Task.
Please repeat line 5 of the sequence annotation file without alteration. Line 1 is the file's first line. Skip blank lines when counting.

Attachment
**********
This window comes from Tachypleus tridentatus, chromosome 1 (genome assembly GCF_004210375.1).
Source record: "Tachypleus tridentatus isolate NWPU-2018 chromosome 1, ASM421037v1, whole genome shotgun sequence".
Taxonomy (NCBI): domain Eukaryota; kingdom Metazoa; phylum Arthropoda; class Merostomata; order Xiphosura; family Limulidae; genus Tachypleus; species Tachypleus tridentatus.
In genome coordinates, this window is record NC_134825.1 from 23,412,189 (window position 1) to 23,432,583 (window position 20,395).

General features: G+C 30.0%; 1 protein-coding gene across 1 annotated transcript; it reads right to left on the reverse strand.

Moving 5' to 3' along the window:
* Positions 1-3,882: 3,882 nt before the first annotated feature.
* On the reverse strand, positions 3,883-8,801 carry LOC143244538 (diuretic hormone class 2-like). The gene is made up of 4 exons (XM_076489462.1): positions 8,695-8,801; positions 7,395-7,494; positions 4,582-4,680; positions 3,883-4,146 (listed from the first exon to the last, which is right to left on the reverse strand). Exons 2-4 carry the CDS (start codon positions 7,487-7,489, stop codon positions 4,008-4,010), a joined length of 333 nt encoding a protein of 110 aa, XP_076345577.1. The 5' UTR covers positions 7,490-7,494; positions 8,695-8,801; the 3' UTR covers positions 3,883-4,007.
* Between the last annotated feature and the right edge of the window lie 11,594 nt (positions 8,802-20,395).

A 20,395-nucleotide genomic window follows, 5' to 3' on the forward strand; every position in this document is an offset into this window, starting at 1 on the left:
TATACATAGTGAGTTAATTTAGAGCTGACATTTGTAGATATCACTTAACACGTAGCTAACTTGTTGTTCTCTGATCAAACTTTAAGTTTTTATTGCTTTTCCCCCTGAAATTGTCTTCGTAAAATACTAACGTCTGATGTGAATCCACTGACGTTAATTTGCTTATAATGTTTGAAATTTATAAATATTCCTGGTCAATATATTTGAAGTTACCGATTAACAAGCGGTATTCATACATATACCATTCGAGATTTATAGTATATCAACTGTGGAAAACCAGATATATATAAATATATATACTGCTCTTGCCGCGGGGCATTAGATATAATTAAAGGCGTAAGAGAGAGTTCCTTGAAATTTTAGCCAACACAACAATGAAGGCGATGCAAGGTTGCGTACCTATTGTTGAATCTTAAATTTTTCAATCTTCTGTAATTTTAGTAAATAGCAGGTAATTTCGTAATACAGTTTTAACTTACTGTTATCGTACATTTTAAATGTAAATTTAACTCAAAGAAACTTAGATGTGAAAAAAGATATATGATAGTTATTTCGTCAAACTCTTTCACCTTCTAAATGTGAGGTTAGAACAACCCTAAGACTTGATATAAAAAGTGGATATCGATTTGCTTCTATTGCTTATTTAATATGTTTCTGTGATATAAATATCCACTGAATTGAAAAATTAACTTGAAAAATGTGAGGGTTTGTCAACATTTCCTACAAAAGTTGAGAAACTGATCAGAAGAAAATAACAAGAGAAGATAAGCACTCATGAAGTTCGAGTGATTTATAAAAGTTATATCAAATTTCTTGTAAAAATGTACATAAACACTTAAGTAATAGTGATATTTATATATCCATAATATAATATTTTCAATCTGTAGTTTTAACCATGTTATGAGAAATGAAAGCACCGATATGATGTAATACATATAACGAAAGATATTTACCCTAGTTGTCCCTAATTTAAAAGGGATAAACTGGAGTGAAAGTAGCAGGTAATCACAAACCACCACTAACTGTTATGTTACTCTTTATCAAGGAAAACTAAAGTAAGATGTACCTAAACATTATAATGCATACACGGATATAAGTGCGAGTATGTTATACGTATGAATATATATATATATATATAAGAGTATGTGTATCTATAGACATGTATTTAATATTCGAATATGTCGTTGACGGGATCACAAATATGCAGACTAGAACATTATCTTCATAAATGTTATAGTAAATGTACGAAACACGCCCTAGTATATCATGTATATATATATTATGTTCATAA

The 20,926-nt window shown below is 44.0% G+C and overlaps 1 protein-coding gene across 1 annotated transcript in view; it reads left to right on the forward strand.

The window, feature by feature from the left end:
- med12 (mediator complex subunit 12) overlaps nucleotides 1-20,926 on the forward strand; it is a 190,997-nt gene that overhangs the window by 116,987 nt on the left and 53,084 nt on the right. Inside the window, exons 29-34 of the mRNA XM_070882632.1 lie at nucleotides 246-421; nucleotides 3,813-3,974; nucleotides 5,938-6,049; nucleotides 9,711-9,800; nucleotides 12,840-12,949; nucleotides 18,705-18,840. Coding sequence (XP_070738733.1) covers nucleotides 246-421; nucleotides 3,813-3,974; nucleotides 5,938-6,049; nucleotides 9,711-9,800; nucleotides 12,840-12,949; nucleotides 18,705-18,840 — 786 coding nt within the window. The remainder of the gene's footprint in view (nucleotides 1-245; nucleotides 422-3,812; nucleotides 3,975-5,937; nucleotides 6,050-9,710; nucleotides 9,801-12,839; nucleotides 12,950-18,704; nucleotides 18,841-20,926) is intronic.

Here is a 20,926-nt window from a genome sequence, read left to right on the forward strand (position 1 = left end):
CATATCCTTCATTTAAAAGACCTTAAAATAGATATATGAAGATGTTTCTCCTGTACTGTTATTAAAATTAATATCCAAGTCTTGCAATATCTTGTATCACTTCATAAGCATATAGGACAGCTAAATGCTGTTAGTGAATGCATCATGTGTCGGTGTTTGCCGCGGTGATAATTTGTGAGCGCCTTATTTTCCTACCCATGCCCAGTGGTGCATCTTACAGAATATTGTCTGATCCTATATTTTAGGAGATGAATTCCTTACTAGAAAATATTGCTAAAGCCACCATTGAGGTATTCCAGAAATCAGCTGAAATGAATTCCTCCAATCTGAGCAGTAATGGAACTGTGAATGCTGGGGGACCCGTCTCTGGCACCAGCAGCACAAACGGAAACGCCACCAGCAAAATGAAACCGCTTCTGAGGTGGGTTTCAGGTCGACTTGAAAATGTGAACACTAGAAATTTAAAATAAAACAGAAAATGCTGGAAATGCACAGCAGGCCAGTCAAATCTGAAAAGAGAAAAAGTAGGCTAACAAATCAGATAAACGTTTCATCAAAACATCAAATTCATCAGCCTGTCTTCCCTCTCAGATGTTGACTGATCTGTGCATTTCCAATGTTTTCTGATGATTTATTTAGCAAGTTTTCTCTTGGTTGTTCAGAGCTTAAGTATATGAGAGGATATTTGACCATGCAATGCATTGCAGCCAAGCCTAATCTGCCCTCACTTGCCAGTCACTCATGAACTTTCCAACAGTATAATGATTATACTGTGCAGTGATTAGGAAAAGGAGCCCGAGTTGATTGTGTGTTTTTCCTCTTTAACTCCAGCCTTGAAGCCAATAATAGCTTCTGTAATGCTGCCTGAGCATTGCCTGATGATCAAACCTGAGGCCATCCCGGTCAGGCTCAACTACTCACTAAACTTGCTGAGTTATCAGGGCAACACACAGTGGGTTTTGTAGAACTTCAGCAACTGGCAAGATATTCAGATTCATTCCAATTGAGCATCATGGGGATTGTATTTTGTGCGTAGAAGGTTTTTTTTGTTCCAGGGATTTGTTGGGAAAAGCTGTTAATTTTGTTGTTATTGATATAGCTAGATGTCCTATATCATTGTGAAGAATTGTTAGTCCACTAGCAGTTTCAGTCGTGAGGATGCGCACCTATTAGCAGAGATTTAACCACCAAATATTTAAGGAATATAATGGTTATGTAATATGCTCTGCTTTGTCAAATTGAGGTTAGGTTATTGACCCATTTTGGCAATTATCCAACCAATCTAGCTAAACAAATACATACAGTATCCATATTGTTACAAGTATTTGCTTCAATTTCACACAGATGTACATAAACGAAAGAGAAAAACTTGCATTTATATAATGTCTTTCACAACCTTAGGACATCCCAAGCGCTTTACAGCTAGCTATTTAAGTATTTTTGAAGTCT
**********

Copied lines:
General features: G+C 30.0%; 1 protein-coding gene across 1 annotated transcript; it reads right to left on the reverse strand.